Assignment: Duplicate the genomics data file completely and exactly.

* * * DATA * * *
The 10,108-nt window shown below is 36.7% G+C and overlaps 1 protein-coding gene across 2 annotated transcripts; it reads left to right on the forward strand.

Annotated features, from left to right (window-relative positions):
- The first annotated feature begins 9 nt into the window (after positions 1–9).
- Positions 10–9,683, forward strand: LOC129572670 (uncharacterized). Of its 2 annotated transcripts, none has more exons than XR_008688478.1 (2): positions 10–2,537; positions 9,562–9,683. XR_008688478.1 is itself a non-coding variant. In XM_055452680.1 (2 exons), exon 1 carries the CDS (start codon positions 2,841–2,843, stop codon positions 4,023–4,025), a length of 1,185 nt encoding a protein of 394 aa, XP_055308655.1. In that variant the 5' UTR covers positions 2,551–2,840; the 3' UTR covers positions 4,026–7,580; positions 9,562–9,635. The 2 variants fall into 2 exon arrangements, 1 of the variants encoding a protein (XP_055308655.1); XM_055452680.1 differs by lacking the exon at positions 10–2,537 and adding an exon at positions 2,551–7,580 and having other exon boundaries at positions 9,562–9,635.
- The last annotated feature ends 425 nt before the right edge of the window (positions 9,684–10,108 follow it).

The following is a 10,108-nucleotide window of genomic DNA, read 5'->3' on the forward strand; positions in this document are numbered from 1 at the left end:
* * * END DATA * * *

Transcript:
The 10,108-nt window shown below is 36.7% G+C and overlaps 1 protein-coding gene across 2 annotated transcripts; it reads left to right on the forward strand.

Annotated features, from left to right (window-relative positions):
- The first annotated feature begins 9 nt into the window (after positions 1–9).
- Positions 10–9,683, forward strand: LOC129572670 (uncharacterized). Of its 2 annotated transcripts, none has more exons than XR_008688478.1 (2): positions 10–2,537; positions 9,562–9,683. XR_008688478.1 is itself a non-coding variant. In XM_055452680.1 (2 exons), exon 1 carries the CDS (start codon positions 2,841–2,843, stop codon positions 4,023–4,025), a length of 1,185 nt encoding a protein of 394 aa, XP_055308655.1. In that variant the 5' UTR covers positions 2,551–2,840; the 3' UTR covers positions 4,026–7,580; positions 9,562–9,635. The 2 variants fall into 2 exon arrangements, 1 of the variants encoding a protein (XP_055308655.1); XM_055452680.1 differs by lacking the exon at positions 10–2,537 and adding an exon at positions 2,551–7,580 and having other exon boundaries at positions 9,562–9,635.
- The last annotated feature ends 425 nt before the right edge of the window (positions 9,684–10,108 follow it).

The following is a 10,108-nucleotide window of genomic DNA, read 5'->3' on the forward strand; positions in this document are numbered from 1 at the left end: